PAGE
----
More specifically, upon completion of the course students will understand how:
• to identify and quantify the service being provided by the built environment
• to construct an objective function to be used in the evaluation of proposed modifications
to estimate changing societal needs and their potential effect on required infrastructure
• to develop concepts for flexible/robust infrastructure alongside traditional infrastructure
• to simulate future scenarios to evaluate the costs and effects on the service provided over time by infrastructure
• to estimate the service provided by existing infrastructure now and in the future
• to determine optimal maintenance strategies for infrastructure
• to convert them into optimal intervention programs, which can be used to build strong arguments as to when system modifications should be implemented.
ContentThe course consists of 9 lectures, 2 projects and 5 help sections. The two hour weekly lecture period is used as follows:
1 Planning infrastructure interventions – This lecture provides an introduction to the course and why it is useful in helping spatial planners propose and evaluate modifications to the built environment. The requirements for successful completion of the course are discussed and the two projects are introduced.
2 Service – Arguments for modifying the built environment are built on meeting the future needs of stakeholders. This week we present how to identify, quantify and value the service provided by the built environment. The measures of service, along with intervention costs are used to construct an objective function to be used in the evaluation of proposed modifications.
3 Changing needs – Trying to modify the built environment to meet future needs, requires estimating them. This week we discuss how to estimate them and their potential effect on required infrastructure.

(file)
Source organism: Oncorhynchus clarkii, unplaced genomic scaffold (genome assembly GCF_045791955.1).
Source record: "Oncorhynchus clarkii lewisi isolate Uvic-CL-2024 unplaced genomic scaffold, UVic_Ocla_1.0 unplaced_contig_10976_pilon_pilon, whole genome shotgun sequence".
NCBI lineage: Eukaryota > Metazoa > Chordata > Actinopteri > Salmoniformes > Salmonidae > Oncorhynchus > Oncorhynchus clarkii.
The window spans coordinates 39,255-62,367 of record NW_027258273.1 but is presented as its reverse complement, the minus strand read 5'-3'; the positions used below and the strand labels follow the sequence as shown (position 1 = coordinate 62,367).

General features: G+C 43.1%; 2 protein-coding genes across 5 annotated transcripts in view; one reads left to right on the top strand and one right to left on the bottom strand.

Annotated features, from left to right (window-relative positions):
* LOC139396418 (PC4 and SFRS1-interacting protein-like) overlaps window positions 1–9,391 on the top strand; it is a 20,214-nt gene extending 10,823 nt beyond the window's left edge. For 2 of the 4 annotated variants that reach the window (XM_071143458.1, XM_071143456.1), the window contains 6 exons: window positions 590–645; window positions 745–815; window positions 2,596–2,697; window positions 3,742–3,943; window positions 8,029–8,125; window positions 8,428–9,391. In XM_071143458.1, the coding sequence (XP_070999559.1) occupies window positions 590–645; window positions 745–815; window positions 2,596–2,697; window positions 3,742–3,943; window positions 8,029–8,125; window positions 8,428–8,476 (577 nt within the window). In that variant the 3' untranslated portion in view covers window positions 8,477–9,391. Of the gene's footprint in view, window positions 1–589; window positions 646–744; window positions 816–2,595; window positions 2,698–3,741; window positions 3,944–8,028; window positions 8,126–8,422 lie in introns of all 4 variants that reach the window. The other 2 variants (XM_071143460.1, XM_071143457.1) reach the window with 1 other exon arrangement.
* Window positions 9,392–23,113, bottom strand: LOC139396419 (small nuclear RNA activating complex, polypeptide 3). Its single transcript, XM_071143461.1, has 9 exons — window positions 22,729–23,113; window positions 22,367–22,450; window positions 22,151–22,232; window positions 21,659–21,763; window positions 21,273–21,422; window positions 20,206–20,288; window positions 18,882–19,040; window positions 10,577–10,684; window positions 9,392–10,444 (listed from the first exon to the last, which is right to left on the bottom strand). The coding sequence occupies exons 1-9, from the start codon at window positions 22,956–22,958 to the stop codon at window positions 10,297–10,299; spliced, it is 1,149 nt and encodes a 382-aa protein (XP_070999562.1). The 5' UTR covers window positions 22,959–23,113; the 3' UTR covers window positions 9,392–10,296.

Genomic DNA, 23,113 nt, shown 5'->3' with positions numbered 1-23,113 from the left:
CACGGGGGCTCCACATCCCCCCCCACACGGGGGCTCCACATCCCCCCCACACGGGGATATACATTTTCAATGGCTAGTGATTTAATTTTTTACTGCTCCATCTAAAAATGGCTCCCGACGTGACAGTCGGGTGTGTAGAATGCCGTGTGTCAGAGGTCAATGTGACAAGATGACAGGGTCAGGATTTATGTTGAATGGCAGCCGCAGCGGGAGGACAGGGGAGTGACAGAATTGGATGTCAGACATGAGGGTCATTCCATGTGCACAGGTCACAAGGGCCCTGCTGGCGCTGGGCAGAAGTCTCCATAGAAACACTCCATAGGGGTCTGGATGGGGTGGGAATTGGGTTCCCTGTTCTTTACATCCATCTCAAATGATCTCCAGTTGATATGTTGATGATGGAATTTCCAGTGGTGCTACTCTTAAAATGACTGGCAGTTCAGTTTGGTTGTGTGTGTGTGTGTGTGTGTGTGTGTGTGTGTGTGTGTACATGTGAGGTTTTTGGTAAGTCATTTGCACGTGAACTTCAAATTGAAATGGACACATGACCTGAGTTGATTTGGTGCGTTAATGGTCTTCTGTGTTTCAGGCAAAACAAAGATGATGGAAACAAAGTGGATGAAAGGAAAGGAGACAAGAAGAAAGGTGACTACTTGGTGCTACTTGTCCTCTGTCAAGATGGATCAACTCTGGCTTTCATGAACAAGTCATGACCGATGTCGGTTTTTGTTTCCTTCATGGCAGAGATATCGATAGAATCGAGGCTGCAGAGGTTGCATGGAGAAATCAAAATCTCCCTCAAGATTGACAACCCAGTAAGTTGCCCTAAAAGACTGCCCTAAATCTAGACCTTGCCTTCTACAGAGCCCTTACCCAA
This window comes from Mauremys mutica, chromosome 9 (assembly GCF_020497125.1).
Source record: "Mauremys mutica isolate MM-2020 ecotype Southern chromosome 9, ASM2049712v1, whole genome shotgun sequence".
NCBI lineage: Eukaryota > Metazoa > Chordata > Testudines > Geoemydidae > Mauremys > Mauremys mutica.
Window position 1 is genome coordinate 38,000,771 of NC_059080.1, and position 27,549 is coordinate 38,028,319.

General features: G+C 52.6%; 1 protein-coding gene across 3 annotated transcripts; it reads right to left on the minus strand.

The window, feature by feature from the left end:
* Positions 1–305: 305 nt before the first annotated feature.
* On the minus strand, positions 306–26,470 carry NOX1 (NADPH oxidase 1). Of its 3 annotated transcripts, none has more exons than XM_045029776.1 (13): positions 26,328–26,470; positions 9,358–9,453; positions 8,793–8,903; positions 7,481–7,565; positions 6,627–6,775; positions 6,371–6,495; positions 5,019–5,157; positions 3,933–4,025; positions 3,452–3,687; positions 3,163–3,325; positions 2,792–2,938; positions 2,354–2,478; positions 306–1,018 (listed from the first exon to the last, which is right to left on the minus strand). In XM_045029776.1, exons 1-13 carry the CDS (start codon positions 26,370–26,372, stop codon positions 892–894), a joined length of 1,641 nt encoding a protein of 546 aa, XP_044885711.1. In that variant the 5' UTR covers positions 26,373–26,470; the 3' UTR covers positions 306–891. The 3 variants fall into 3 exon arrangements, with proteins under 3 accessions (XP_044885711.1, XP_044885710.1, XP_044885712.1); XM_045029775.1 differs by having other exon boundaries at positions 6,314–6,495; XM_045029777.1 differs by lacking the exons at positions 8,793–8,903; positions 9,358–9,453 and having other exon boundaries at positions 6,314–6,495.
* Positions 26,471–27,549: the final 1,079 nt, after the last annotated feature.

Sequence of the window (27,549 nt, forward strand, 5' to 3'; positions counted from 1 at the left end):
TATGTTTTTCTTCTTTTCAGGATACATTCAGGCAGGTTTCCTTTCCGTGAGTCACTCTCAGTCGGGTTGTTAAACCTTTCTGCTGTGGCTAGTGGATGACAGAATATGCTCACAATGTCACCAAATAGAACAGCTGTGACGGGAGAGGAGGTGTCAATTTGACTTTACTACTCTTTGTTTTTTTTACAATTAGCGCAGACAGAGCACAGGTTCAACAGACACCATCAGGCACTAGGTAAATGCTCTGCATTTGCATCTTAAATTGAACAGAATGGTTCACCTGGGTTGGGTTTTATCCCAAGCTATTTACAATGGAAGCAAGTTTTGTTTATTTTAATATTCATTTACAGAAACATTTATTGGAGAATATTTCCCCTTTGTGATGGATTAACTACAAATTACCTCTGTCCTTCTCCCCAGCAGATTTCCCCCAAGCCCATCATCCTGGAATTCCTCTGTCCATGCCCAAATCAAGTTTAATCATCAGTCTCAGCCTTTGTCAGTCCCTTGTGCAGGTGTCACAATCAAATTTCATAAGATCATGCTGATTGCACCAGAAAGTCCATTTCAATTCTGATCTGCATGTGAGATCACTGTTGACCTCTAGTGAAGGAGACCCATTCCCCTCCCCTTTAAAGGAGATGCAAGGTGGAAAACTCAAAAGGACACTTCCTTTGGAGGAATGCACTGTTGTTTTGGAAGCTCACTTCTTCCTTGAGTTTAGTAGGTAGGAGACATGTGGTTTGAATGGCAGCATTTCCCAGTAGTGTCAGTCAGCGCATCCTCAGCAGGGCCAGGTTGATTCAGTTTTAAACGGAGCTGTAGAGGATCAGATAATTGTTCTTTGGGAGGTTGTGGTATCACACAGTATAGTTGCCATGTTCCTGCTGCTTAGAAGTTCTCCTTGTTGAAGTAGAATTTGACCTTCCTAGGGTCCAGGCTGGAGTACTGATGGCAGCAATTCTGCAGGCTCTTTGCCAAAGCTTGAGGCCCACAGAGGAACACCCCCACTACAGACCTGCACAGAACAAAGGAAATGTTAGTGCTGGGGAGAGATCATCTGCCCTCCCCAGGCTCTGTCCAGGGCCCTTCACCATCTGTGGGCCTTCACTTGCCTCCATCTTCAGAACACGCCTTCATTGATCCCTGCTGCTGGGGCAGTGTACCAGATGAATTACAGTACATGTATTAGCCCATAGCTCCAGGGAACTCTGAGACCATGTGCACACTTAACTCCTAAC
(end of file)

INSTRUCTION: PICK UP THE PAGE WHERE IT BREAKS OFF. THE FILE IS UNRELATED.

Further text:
4 Robust and flexible infrastructure – In the face of large amounts of future uncertainty it is useful to have either robust infrastructure, i.e. infrastructure that meets a large range of possible future needs, or flexible infrastructure, i.e. infrastructure that can be easily modified to meet different possible future needs. This week we discuss the concepts of robustness and flexibility and demonstrate their roles in maximizing the net-benefit of infrastructure.
5 Evaluating robust and flexible infrastructure – Robust and flexible infrastructure sometimes comes with increased costs. Whether or not the costs are worth it depends on a myriad of factors. This week we present a methodology that helps you develop robust and flexible infrastructure and evaluate their costs and benefits over time.
6 Simulating the uncertain future – As a key aspect to evaluating robust and flexible infrastructure is simulating what might happen in the future, this week, we explain how use Monte Carlo simulations and conduct an in class exercise so that you have an enhanced understanding of how it is done.
7 Help sessions 7-9 – We use the lecture periods to answer any questions you might have on project 1.
10 Existing infrastructure – Deciding how to modify infrastructure does not only require thinking about how to meet future needs. It also requires thinking about how the existing infrastructure is likely to provide service in the future. This week, we discuss the connection between provided service and the state of the infrastructure and use a common methodology to predict their evolution over time.
11 Maintenance strategies – It is useful to know the optimal maintenance intervention strategies for infrastructure assets when considering how to modify infrastructure to accommodate future needs, as it is easier to justify expenditures when a maintenance intervention is planned than immediately afterwards, when it is in a like new state. This week we explain how optimal intervention strategies are estimated.
12 Maintenance programs – As planning periods approach, exact decisions need to be made as to which interventions will be executed, taking into consideration network level constraints, such as budgets. This week we demonstrate how the state of assets together with the optimal maintenance strategies and network level constraints can be combined to determine optimal maintenance programs. These programs are used to optimally integrate both maintenance and modification interventions into one intervention program.
13 Help sessions 13 and 14 – We use the lecture periods to answer any questions you might have on project 2.